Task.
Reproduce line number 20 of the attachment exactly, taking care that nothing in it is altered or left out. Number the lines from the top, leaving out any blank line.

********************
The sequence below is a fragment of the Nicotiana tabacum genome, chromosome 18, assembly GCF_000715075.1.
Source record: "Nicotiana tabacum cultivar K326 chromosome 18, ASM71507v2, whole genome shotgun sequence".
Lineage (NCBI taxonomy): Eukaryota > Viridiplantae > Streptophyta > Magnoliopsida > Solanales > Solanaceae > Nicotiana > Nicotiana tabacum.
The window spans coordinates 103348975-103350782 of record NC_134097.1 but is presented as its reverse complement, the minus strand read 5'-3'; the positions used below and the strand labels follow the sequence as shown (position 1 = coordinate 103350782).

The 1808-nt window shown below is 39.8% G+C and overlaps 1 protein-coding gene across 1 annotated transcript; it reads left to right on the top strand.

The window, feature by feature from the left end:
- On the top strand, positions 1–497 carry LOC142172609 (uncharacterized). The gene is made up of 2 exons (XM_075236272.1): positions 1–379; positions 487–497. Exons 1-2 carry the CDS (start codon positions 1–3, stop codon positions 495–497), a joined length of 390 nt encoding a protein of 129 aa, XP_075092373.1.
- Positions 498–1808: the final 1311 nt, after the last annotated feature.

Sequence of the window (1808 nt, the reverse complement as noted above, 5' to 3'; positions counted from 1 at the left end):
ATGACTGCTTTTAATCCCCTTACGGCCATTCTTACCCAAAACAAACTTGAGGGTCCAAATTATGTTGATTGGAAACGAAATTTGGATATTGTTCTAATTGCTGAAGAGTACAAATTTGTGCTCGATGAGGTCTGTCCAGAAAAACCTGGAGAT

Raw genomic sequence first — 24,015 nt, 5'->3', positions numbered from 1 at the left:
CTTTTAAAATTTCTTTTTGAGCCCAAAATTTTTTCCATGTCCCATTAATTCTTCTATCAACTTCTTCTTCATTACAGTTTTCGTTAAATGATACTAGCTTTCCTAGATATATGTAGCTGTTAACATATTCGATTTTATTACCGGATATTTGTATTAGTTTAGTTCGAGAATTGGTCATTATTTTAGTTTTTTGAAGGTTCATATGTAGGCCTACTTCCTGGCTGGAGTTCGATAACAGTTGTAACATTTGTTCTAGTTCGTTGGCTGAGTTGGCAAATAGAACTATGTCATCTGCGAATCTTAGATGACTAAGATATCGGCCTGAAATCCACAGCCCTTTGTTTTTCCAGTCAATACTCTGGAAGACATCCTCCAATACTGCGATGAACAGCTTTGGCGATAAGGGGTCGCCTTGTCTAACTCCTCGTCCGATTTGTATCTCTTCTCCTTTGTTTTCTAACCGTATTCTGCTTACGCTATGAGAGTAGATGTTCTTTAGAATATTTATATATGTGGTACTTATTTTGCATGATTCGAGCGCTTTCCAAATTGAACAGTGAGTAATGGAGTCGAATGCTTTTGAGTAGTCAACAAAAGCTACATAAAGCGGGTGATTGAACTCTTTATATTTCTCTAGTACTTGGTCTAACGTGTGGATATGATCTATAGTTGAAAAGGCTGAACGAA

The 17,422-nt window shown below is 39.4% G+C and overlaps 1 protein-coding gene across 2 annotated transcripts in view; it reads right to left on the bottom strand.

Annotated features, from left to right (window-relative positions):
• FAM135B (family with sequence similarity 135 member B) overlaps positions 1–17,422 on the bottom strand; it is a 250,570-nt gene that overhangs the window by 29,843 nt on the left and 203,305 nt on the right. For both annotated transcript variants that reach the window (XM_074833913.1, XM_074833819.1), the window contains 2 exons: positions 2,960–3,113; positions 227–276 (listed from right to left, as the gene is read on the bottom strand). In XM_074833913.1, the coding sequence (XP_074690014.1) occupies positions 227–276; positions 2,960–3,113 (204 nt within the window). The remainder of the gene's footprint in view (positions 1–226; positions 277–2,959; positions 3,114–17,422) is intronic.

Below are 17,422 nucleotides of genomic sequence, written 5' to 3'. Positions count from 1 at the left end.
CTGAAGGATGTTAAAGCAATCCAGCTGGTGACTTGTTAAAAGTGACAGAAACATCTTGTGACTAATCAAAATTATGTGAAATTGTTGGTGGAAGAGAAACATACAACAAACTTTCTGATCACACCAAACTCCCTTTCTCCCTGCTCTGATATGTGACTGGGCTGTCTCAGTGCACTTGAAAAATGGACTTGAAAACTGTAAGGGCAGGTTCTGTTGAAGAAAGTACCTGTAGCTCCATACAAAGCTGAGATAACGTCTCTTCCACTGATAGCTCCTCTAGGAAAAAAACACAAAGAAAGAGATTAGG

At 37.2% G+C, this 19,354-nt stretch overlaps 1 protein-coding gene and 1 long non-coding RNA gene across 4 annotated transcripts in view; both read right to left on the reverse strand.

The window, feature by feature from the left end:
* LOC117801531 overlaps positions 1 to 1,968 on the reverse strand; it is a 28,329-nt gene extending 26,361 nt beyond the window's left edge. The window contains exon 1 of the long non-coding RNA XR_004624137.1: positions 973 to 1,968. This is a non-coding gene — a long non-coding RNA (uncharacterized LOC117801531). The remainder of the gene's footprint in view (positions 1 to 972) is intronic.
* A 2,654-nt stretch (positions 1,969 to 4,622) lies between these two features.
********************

* LOC117801531 overlaps positions 1 to 1,968 on the reverse strand; it is a 28,329-nt gene extending 26,361 nt beyond the window's left edge. The window contains exon 1 of the long non-coding RNA XR_004624137.1: positions 973 to 1,968. This is a non-coding gene — a long non-coding RNA (uncharacterized LOC117801531). The remainder of the gene's footprint in view (positions 1 to 972) is intronic.